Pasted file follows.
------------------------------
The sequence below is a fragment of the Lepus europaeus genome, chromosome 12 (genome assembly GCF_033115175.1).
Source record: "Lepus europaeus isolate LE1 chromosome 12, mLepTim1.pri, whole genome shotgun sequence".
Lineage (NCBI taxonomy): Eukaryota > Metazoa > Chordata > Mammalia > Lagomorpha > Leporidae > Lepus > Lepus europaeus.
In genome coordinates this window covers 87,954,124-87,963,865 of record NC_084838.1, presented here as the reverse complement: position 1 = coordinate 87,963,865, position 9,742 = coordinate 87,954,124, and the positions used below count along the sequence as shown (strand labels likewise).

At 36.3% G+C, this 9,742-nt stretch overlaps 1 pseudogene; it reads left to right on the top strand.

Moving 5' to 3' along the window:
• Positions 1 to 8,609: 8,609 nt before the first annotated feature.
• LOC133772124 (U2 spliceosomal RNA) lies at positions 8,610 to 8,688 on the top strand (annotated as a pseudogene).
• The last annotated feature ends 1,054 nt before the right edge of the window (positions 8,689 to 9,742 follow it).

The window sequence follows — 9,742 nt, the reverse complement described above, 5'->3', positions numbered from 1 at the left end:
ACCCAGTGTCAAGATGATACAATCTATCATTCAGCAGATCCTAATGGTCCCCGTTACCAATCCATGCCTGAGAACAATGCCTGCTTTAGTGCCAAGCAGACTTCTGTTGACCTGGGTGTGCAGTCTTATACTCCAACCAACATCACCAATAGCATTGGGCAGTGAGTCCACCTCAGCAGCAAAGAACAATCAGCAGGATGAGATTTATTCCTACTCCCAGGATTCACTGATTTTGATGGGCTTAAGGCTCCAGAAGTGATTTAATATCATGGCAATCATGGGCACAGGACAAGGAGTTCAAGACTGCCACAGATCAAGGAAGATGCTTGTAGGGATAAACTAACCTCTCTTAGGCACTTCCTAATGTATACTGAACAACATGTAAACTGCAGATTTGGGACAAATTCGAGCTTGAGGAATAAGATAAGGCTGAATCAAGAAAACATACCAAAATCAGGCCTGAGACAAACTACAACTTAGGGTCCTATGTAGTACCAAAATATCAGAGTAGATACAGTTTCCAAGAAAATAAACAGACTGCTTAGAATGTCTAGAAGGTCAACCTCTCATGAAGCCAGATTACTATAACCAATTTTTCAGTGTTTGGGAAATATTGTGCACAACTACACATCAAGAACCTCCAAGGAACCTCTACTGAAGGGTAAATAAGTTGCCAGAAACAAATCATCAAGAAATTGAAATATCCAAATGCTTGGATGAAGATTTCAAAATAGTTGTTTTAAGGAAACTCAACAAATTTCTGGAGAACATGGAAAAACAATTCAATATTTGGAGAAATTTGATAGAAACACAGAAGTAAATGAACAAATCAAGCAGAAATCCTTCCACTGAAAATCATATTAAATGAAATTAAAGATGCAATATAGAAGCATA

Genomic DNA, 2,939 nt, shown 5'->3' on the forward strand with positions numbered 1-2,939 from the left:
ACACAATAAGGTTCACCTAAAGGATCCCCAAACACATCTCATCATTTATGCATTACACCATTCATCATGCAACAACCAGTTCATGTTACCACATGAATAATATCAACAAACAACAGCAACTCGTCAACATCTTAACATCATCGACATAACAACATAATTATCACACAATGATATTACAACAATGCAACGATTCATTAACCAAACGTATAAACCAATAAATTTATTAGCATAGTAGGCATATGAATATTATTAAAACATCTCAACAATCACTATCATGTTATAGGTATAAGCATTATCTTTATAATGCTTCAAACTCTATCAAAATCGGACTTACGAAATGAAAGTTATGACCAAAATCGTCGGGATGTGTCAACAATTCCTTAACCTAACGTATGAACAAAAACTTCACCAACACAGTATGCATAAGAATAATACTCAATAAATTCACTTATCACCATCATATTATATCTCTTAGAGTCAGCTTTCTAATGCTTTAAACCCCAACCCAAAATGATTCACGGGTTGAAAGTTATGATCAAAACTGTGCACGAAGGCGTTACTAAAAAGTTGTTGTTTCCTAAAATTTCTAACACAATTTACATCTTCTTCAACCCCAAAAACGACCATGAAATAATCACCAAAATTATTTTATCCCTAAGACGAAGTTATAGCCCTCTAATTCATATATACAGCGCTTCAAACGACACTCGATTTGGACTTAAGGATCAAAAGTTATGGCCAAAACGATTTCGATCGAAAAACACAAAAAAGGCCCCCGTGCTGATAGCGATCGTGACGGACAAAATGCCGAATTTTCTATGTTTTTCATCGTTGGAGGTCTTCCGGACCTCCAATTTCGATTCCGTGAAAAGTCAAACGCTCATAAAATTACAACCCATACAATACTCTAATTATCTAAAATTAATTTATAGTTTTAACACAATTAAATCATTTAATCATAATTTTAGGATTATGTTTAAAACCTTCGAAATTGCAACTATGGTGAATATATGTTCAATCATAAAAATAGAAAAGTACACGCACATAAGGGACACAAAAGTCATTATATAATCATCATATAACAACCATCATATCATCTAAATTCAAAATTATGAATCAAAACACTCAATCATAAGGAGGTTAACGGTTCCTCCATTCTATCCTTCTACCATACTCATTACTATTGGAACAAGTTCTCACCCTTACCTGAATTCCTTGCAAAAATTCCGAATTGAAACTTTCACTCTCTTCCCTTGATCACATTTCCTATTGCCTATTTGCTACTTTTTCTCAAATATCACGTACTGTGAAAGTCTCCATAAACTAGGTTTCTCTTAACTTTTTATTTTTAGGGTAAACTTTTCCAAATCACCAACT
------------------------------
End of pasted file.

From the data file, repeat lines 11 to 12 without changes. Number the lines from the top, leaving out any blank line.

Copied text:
ACCCAGTGTCAAGATGATACAATCTATCATTCAGCAGATCCTAATGGTCCCCGTTACCAATCCATGCCTGAGAACAATGCCTGCTTTAGTGCCAAGCAGACTTCTGTTGACCTGGGTGTGCAGTCTTATACTCCAACCAACATCACCAATAGCATTGGGCAGTGAGTCCACCTCAGCAGCAAAGAACAATCAGCAGGATGAGATTTATTCCTACTCCCAGGATTCACTGATTTTGATGGGCTTAAGGCTCCAGAAGTGATTTAATATCATGGCAATCATGGGCACAGGACAAGGAGTTCAAGACTGCCACAGATCAAGGAAGATGCTTGTAGGGATAAACTAACCTCTCTTAGGCACTTCCTAATGTATACTGAACAACATGTAAACTGCAGATTTGGGACAAATTCGAGCTTGAGGAATAAGATAAGGCTGAATCAAGAAAACATACCAAAATCAGGCCTGAGACAAACTACAACTTAGGGTCCTATGTAGTACCAAAATATCAGAGTAGATACAGTTTCCAAGAAAATAAACAGACTGCTTAGAATGTCTAGAAGGTCAACCTCTCATGAAGCCAGATTACTATAACCAATTTTTCAGTGTTTGGGAAATATTGTGCACAACTACACATCAAGAACCTCCAAGGAACCTCTACTGAAGGGTAAATAAGTTGCCAGAAACAAATCATCAAGAAATTGAAATATCCAAATGCTTGGATGAAGATTTCAAAATAGTTGTTTTAAGGAAACTCAACAAATTTCTGGAGAACATGGAAAAACAATTCAATATTTGGAGAAATTTGATAGAAACACAGAAGTAAATGAACAAATCAAGCAGAAATCCTTCCACTGAAAATCATATTAAATGAAATTAAAGATGCAATATAGAAGCATA

Genomic DNA, 2,939 nt, shown 5'->3' on the forward strand with positions numbered 1-2,939 from the left: